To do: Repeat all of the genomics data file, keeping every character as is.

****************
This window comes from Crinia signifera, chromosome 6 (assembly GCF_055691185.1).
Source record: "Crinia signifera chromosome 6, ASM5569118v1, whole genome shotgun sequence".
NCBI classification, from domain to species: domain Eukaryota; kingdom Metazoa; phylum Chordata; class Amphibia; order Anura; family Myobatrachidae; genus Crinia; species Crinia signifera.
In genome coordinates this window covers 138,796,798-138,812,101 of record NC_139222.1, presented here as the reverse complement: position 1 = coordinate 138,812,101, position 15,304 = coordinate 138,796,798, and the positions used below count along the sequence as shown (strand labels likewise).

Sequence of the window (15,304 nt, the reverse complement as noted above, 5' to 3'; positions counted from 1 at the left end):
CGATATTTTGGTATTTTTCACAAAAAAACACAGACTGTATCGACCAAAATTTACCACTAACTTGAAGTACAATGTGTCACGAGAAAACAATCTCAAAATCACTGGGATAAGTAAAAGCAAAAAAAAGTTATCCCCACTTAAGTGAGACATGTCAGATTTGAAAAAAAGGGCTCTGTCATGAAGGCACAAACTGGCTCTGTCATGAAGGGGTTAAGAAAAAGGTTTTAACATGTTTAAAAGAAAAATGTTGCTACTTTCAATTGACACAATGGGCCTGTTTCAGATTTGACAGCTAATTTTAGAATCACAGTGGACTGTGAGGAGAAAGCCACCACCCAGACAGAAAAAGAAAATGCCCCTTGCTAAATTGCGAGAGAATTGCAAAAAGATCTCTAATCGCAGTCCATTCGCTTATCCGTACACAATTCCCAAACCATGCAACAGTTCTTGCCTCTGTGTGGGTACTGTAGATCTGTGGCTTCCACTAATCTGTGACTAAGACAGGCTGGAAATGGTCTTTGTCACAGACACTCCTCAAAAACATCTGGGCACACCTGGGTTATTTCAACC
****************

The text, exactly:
This window comes from Crinia signifera, chromosome 6 (assembly GCF_055691185.1).
Source record: "Crinia signifera chromosome 6, ASM5569118v1, whole genome shotgun sequence".
NCBI classification, from domain to species: domain Eukaryota; kingdom Metazoa; phylum Chordata; class Amphibia; order Anura; family Myobatrachidae; genus Crinia; species Crinia signifera.
In genome coordinates this window covers 138,796,798-138,812,101 of record NC_139222.1, presented here as the reverse complement: position 1 = coordinate 138,812,101, position 15,304 = coordinate 138,796,798, and the positions used below count along the sequence as shown (strand labels likewise).

Sequence of the window (15,304 nt, the reverse complement as noted above, 5' to 3'; positions counted from 1 at the left end):
CGATATTTTGGTATTTTTCACAAAAAAACACAGACTGTATCGACCAAAATTTACCACTAACTTGAAGTACAATGTGTCACGAGAAAACAATCTCAAAATCACTGGGATAAGTAAAAGCAAAAAAAAGTTATCCCCACTTAAGTGAGACATGTCAGATTTGAAAAAAAGGGCTCTGTCATGAAGGCACAAACTGGCTCTGTCATGAAGGGGTTAAGAAAAAGGTTTTAACATGTTTAAAAGAAAAATGTTGCTACTTTCAATTGACACAATGGGCCTGTTTCAGATTTGACAGCTAATTTTAGAATCACAGTGGACTGTGAGGAGAAAGCCACCACCCAGACAGAAAAAGAAAATGCCCCTTGCTAAATTGCGAGAGAATTGCAAAAAGATCTCTAATCGCAGTCCATTCGCTTATCCGTACACAATTCCCAAACCATGCAACAGTTCTTGCCTCTGTGTGGGTACTGTAGATCTGTGGCTTCCACTAATCTGTGACTAAGACAGGCTGGAAATGGTCTTTGTCACAGACACTCCTCAAAAACATCTGGGCACACCTGGGTTATTTCAACC